Open Mikes, Tough Questions and Brave Answers Characterize Day One of IWF Jordan Conference

May 20, 2007


AMMAN, JORDAN, May 15 -- The winds of change are beginning to blow across the Arab World.  I felt them swirling all around me as the working sessions began here for an extraordinary and largest-ever global gathering of the International Women’s Forum (IWF)



“Building Bridges, Breaking Walls” was the name the leading women of Jordan selected for the 2007 IWF Cornerstone Conference, which was held for the first time ever in the Mideast, May 14-16, 2007.   


“We were hoping for up to 150 women leaders from around the world to accept our invitation,” Reem Abu Hassan, president of IWF Jordan said as she opened the session in Amman. “Not even in our wildest dreams did we dare imagine that nearly 600 women from 45 countries would travel here to open their minds and hearts to this unique opportunity.”  


“This is an historic exchange in historic times,” said Gay Cook, president of the International Women’s Forum, a Washington, D.C. based organization formed 25 years ago to connect accomplished women and advance leadership opportunities for women across careers and continents.


As the working sessions began, Cook challenged the assembled women to “. . . lay down pre-conceived notions, learn from our collective experience, and make the leaps of faith for open discussion on important issues facing women and the world.”    


The conference sessions were compelling and panelists included some of the leading and experts and voices for progress from all over the Arab world.  First day topics included:


  •  Islam, Democracy and Modernization --  are they compatible?  And why do Arab women continue to be the source of so much misunderstanding?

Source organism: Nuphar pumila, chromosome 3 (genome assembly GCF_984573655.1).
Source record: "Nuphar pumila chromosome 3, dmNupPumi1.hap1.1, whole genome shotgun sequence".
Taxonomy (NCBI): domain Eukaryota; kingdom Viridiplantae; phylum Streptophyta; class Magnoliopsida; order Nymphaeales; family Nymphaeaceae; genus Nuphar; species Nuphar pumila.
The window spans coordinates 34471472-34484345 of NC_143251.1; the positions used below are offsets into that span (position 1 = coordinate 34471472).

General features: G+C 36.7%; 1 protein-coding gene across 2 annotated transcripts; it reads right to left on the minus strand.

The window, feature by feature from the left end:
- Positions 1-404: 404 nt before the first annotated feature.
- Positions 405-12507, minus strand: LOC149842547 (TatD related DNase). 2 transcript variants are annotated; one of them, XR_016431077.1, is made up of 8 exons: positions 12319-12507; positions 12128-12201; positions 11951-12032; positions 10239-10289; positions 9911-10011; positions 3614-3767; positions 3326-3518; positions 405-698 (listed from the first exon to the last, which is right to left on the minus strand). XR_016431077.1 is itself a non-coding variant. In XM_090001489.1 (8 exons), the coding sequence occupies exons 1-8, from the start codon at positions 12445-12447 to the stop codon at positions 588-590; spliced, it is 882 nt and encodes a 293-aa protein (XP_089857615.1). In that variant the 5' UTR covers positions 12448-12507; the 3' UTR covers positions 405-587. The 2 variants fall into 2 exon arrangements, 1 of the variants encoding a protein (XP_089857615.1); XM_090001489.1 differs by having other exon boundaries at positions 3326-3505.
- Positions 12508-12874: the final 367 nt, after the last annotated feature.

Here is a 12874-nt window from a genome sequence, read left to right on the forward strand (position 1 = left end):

• Arab Women Political Leaders -- Where do Arab women stand in their future prospects for greater roles in public influence?


  •  Education, Culture and Competitiveness – What are the educational and technical challenges facing women in Arab societies?
  • Faith, Identity and Co-Existence – Religion is increasingly portrayed as a force that divides East and West.  What are the challenges and opportunities for peaceful co-existence in today’s world?   

Jordan is one of the most progressive countries in the Arab World and I was repeatedly struck by the willingness of our hosts to tackle sensitive issues and tough questions with courage.  There was an open mike and questions were uncensored from an audience without a shy bone in it, including from the contingent of Israeli women.


There was little small talk, but plenty of business cards being handed around during opportunities for global networking.  Surrounded by an astonishing gathering of some of the brightest lights of the most accomplished generation of women in the history of the world, I felt like a kid in a candy shop. 


I sought out Jordanians, Egyptians, Israelis, South Americans, Russians and Europeans.  All spoke nearly flawless English and were eager to build personal connections with other women from all corners of the world.   In the age of the internet, email and personal websites, building global personal networks and sowing the seeds of lasting inter-continental friendships have never held more promise.   


Here are key themes and comments from the first day’s session that stood out for me.


On Islam, Democracy and Modernization: 

»      We want to create something of our own in the Islamic world; we don’t have to duplicate and be measured by western standards.”  Muslim woman panelist.